I was excited to see the following news about Google’s possible partnership with Multiverse, the massively multi-user online gaming platform that was the original choice for Edward Castronova’s Arden (though now it looks like the project will be using Neverwinter Nights and has possibly run out of money). In any case, this sounds like very good news indeed:

Doors to open on Google virtual world(s)?
October 24th, 2007
Adam Pasick
Google’s long-anticipated foray into virtual worlds seems to be gaining speed, according to the discussion at the Virtual Worlds Forum in London on Wednesday. The company has already announced a partnership with Multiverse which will allow users to create their own virtual worlds by combining Multiverse’s technology with 3D data from Google Earth and Google SketchUp. And word has leaked about a mysterious project that Google is field testing at Arizona State University.
Complete article

As someone who has spent a fair amount of time in Second Life (not as much as Dwight on The Office), I would be even more excited if Google corrected some of the main problems with Second Life:

  • Make the technology more accessible to average users who don’t have high-end graphics cards
  • At the same time, make the virtual world more attractive and immersive with better quality graphics that are closer to gaming industry standards. This sounds like a contradiction with my first request, but I believe Google can do it..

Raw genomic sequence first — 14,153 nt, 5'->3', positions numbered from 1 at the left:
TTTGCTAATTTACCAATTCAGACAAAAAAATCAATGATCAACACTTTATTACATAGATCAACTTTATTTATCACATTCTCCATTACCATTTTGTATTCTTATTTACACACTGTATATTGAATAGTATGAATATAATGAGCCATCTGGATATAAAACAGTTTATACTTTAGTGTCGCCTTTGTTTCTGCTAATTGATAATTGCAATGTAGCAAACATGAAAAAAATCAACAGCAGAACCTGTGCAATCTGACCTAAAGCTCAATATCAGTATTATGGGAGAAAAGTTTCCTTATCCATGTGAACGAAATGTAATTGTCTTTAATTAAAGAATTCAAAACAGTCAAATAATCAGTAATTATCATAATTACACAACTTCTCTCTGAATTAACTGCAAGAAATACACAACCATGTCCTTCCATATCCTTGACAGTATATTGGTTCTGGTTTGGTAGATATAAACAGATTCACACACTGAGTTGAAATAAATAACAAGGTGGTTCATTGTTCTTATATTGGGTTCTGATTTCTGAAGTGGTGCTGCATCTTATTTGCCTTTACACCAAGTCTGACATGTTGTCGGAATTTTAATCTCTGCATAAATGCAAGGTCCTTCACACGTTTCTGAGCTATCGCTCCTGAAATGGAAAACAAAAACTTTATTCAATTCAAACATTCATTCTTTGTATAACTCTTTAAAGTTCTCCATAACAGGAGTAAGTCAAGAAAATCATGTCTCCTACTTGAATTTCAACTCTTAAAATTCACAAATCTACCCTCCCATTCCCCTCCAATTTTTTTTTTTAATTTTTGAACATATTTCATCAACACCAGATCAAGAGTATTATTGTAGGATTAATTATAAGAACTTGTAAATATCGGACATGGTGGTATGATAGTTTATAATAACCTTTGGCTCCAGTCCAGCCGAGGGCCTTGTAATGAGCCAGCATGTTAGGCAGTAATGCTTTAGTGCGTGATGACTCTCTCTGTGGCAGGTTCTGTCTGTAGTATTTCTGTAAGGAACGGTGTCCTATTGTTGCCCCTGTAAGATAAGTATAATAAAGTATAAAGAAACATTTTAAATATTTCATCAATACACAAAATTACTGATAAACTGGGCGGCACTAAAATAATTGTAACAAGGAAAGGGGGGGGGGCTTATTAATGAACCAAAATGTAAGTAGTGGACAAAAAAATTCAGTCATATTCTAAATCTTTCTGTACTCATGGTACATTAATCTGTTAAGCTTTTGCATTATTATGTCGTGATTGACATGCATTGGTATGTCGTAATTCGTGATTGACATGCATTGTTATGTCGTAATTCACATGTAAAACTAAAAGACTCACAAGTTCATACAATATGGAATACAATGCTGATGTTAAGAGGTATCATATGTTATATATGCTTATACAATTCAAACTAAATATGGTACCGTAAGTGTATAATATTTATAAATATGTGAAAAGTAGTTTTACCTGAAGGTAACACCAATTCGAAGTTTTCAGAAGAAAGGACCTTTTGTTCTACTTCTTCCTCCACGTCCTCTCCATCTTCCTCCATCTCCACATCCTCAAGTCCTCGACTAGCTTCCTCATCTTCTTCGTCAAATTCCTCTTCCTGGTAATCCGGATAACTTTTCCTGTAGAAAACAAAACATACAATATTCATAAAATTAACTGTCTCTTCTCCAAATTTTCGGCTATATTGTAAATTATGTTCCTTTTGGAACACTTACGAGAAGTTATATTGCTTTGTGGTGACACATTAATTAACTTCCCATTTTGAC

• Don’t require users to download updates every week, one of Second Life’s real liabilities.
  • Be more supportive of educational uses of the platform, perhaps by giving educators free, permanent space
  • Make it easier for groups of mixed ages (e.g., high school students and college students) to meet in a safe environment instead of separating into the "teen" (up to 17) and the "adult" (18 and over) grid
  • Integrate the Web into the virtual space more completely than Second Life. There is really no reason for me to go into Second Life to check out resources which are more readily accessible on the Web at large. Google might change this by brining in Web content in fluid and uniquely three-dimensional ways.
  • Make it possible for hundreds of avatars to meet in the same space without crashing the system. Again, this is one of the real limitations of Second Life.

I’m keeping my eye on this development.  In the meantime, enjoy Dwight in Second Life.